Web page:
1. Integration by Trig Substition

Lower boundary = 2sqrt2

upper boundary = 4

(sqrt(x^2 - 4)) / x

So far i've set x = 2 sectheta

dx = 2 (sec theta) (tan theta)

From here i'm having problems what I should do next

I know I have to place new boundaries.

The new lower boundary is gonna pi / 4

the upper boundary i'm having trouble figuring out. what is the sec theta when it equals 2?

2. Originally Posted by JonathanEyoon
Lower boundary = 2sqrt2

upper boundary = 4

(sqrt(x^2 - 4)) / x

So far i've set x = 2 sectheta

dx = 2 (sec theta) (tan theta)

From here i'm having problems what I should do next

I know I have to place new boundaries.

The new lower boundary is gonna pi / 4

the upper boundary i'm having trouble figuring out. what is the sec theta when it equals 2?
$\displaystyle 4=2\sec(\theta) \iff 4=\frac{2}{\cos(\theta)} \iff \cos(\theta)=\frac{1}{2} \iff \theta =\cos^{-1}\left( \frac{1}{2}\right)=\frac{\pi}{3}$

3. You have the correct substitution.

Subbing in you get:

$\displaystyle \int\frac{\sqrt{(2sec(t))^{2}-4}}{2sec(t)}2sec(t)tan(t)dt$

This all reduces down to:

$\displaystyle 2\int{tan^{2}(t)}dt$

Now, the new limits are $\displaystyle 2\sqrt{2}=2sec(t)\rightarrow{t=\frac{\pi}{4}}$

$\displaystyle 4=2sec(t)\rightarrow{t=\frac{\pi}{3}}$

So, we have:

$\displaystyle 2\int_{\frac{\pi}{4}}^{\frac{\pi}{3}}tan^{2}(t)dt$

Can you finish now?.

4. I appreciate it fellas. I'll take it from here and let you know if I have any other troubles. Thanks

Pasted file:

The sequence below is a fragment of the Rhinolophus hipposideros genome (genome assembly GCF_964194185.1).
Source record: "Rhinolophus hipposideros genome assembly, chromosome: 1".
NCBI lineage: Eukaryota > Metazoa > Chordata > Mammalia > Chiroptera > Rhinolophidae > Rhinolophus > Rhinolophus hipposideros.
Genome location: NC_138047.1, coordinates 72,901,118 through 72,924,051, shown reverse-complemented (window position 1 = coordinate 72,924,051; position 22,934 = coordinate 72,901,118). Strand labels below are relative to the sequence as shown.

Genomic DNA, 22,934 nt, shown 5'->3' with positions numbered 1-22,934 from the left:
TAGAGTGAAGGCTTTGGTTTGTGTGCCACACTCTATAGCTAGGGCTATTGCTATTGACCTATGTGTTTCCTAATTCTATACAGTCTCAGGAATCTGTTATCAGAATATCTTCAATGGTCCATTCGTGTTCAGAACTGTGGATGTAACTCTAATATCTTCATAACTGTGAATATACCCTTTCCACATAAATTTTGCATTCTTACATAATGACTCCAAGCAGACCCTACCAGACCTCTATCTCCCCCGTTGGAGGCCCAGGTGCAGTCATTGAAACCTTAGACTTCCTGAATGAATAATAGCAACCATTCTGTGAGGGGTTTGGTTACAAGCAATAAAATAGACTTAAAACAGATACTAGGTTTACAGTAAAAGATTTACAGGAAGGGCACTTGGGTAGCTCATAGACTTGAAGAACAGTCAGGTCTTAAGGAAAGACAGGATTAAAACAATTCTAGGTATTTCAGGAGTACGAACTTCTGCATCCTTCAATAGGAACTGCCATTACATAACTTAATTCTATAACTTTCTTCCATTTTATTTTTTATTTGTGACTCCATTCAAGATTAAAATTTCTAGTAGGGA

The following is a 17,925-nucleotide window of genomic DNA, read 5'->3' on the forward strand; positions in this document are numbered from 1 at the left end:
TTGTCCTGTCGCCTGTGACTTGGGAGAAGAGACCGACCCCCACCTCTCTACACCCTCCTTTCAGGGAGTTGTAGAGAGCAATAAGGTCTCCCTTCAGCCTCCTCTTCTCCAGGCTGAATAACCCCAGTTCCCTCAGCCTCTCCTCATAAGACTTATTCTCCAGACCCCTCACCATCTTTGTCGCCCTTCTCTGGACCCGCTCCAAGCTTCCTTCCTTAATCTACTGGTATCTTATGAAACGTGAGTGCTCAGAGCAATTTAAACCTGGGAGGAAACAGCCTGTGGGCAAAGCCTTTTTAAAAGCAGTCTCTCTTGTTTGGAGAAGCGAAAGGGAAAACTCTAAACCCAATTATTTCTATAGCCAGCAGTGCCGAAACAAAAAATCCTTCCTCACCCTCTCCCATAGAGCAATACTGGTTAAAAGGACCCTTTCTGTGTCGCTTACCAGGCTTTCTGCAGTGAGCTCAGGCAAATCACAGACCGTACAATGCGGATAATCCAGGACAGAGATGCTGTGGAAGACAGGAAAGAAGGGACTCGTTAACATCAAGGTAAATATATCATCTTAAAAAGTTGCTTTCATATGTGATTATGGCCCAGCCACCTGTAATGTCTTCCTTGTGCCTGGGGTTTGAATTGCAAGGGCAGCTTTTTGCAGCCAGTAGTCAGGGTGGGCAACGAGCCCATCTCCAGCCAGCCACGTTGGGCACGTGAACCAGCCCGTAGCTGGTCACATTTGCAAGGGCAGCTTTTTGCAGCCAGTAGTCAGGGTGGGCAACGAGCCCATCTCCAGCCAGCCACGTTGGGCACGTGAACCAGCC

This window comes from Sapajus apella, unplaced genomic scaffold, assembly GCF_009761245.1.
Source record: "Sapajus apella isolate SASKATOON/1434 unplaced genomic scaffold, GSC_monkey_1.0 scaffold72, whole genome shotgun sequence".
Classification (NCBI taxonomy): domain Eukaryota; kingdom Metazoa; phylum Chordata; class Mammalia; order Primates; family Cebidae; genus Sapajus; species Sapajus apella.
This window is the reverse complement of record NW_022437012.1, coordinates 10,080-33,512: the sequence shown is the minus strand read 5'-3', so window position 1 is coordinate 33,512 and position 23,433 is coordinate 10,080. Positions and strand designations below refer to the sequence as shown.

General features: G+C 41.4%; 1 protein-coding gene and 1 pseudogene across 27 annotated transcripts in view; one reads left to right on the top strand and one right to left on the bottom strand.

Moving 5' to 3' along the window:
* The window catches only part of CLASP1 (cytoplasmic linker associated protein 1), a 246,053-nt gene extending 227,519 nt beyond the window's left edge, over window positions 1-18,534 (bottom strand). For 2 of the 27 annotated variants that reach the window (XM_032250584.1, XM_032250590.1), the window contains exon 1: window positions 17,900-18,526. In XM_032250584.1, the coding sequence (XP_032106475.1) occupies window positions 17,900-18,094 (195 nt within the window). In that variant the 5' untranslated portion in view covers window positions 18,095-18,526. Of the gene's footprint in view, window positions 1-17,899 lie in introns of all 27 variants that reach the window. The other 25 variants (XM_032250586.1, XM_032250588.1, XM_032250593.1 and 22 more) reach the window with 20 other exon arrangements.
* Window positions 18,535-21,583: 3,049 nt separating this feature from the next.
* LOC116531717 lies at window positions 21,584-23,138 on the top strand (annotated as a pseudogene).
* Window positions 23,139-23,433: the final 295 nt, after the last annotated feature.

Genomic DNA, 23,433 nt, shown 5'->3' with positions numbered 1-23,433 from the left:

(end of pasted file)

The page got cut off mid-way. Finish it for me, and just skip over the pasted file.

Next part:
5. Actually I am gonna need some further help. How would I integrate tan^2(x)?

I'll go ahead and take a guess and say. Break up the tan^2(X)

sin^2(x) * (1 / cos^2(x))

U - substitution?

6. Originally Posted by JonathanEyoon
Actually I am gonna need some further help. How would I integrate tan^2(x)?

I'll go ahead and take a guess and say. Break up the tan^2(X)

sin^2(x) * (1 / cos^2(x))

Integration by parts?
Try this trig identity

$\displaystyle \tan^2(x)+1=\sec^2(x) \iff \tan^{2}(x)=\sec^2(x)-1$

remember that $\displaystyle \frac{d}{dx}\tan(x)=\sec^2(x)$

7. I tried to use that identity but unfortunately i'm just getting more confused. Can you give me a hint on what the next step would be? Thanks

Never mind. I figured it out.!! *sigh* I hate it when I make careless mistakes!

8. Originally Posted by JonathanEyoon
I tried to use that identity but unfortunately i'm just getting more confused. Can you give me a hint on what the next step would be? Thanks

$\displaystyle \int \tan^2(x)dx=\int(\sec^2(x)-1)dx$

from my hint before that $\displaystyle \frac{d}{dx}\tan(x)=\sec^2(x)$ this implies that $\displaystyle \int \sec^2(x)dx=\tan(x)$ so we get...

$\displaystyle \int \tan^2(x)dx=\int(\sec^2(x)-1)dx=\tan(x)-x$

9. Hello,

Without using sec..

$\displaystyle \tan^2x=\underbrace{1+\tan^2x}_{\text{derivative of tan x}}-1$

--> $\displaystyle \int \tan^2x \ dx=\int 1+\tan^2x \ dx-\int dx$

Just another way to do it